Johnson & Johnson faces more than 1,000 lawsuits claiming the company’s talc powder, commonly called baby powder, caused ovarian cancer. But for the roughly 200 women whose lawsuits were consolidated in New Jersey, bad news emerged from the first state trial asserting the claim. The trial judge, Judge Nelson Johnson, ruled that the women did not provide sufficient medical evidence demonstrating the causal link between use of the talc powder and the ovarian cancer.

Judge Johnson wrote a 33-page order dismissing the lawsuit brought by Brandi Carl and Diana Balderrama. The judge called the testimony by plaintiffs’ experts to be narrow and shallow in establishing the link between the talc and cancer. Finding the evidence to suffer from “multiple deficiencies,” the judge dismissed the case. The case is Brandi Carl v. Johnson & Johnson, No. ATL-L-6546-14, Superior Court of New Jersey Law Division (Atlantic City).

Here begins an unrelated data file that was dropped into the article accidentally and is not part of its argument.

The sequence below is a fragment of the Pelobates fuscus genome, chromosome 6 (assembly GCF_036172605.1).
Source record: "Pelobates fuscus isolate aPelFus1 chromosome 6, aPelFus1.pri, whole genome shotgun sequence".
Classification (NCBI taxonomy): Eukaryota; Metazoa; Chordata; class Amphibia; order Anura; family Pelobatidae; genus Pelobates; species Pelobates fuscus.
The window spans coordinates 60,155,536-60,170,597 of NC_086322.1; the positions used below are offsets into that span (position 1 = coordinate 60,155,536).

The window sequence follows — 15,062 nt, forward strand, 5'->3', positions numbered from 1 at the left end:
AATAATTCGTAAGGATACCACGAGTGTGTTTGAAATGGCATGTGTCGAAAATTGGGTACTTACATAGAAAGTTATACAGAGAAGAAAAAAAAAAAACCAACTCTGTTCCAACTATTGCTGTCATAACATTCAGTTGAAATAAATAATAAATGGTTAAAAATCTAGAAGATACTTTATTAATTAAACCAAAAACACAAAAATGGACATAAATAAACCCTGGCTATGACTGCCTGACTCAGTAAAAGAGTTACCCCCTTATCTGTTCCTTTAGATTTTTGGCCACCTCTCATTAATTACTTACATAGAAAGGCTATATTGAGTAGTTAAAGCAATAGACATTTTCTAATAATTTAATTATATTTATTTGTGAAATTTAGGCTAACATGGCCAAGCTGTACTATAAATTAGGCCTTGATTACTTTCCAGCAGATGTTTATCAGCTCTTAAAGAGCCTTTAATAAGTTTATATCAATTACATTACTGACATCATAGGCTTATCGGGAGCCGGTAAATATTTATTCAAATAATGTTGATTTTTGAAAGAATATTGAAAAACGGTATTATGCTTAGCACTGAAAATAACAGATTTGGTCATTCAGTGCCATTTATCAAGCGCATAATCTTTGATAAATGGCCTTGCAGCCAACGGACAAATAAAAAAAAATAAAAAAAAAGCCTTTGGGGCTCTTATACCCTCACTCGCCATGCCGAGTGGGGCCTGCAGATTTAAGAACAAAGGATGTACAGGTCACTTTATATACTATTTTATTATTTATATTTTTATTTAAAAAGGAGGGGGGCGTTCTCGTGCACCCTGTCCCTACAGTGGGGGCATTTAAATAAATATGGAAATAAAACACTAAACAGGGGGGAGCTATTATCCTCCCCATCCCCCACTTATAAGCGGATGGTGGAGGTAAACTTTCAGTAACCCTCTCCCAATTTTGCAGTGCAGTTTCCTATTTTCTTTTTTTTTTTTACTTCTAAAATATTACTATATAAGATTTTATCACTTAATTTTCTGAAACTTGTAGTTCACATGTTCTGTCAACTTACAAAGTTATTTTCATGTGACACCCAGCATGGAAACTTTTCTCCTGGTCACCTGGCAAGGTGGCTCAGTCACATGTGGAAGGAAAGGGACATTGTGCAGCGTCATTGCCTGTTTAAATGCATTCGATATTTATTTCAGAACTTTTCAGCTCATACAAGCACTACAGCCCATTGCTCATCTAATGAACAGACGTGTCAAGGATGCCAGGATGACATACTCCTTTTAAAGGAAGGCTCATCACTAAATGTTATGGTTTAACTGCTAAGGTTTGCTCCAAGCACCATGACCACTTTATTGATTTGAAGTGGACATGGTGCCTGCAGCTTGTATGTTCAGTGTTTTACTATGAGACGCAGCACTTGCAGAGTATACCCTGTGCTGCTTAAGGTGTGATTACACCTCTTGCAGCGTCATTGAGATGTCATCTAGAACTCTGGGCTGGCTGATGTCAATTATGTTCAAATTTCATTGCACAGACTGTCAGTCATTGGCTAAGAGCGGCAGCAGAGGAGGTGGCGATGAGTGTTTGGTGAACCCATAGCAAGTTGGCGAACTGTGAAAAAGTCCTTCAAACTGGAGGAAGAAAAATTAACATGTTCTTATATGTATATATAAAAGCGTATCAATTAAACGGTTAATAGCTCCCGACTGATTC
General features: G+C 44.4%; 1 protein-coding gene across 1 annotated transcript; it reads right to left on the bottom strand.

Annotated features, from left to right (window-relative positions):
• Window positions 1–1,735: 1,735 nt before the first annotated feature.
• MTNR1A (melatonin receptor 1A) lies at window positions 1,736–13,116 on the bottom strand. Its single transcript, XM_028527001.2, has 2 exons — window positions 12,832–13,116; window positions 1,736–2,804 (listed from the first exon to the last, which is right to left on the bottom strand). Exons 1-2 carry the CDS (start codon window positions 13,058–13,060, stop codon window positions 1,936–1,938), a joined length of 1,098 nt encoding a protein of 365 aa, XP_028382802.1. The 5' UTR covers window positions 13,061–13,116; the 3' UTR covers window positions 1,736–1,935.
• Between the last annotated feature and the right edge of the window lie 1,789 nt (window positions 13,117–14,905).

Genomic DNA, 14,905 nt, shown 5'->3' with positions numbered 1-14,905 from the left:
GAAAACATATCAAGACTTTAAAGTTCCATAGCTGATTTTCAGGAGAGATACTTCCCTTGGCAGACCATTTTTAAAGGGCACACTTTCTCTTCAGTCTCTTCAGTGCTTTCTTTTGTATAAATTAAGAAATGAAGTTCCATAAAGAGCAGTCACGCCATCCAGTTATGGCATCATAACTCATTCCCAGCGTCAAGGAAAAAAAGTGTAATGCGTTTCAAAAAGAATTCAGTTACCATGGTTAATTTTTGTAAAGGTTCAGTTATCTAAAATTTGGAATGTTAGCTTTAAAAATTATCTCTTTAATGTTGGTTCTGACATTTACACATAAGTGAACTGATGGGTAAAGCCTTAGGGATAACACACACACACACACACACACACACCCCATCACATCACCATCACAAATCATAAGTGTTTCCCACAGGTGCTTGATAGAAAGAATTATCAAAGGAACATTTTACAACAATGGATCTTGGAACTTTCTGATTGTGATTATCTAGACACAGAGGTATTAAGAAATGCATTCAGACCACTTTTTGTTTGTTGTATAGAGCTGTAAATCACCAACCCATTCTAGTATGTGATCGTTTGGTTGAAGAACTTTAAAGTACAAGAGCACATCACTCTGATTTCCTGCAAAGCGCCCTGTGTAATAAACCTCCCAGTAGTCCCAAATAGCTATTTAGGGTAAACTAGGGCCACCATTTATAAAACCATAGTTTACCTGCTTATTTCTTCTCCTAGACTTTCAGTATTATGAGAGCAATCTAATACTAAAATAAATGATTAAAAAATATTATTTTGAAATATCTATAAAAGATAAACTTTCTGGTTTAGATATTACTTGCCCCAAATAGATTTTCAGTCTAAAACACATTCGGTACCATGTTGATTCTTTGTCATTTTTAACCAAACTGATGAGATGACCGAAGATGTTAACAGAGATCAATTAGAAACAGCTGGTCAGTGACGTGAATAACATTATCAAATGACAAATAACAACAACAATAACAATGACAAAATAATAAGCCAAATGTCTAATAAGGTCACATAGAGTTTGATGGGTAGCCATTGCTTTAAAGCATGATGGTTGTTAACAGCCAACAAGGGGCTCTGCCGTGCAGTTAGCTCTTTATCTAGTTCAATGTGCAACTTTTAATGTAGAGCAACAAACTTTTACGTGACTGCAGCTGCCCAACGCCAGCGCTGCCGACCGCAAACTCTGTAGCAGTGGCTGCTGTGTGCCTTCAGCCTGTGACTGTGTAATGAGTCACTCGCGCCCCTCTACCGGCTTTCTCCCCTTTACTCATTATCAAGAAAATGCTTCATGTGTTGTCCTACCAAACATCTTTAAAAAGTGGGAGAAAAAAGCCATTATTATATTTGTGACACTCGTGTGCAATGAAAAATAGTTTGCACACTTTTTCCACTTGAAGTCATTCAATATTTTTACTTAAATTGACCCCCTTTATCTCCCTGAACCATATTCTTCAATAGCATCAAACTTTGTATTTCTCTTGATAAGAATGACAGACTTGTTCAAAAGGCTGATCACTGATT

However, J&J is not free of the talc claims. It is also facing a talc trial this month in state court in St. Louis, where more than 1,000 suits have been filed. And J&J has already lost two trials there. In February, a jury ordered the company to pay $72 million in damages to a woman and in May, another jury awarded $55 million in damages to a South Dakota woman who claimed that the powder caused her cancer.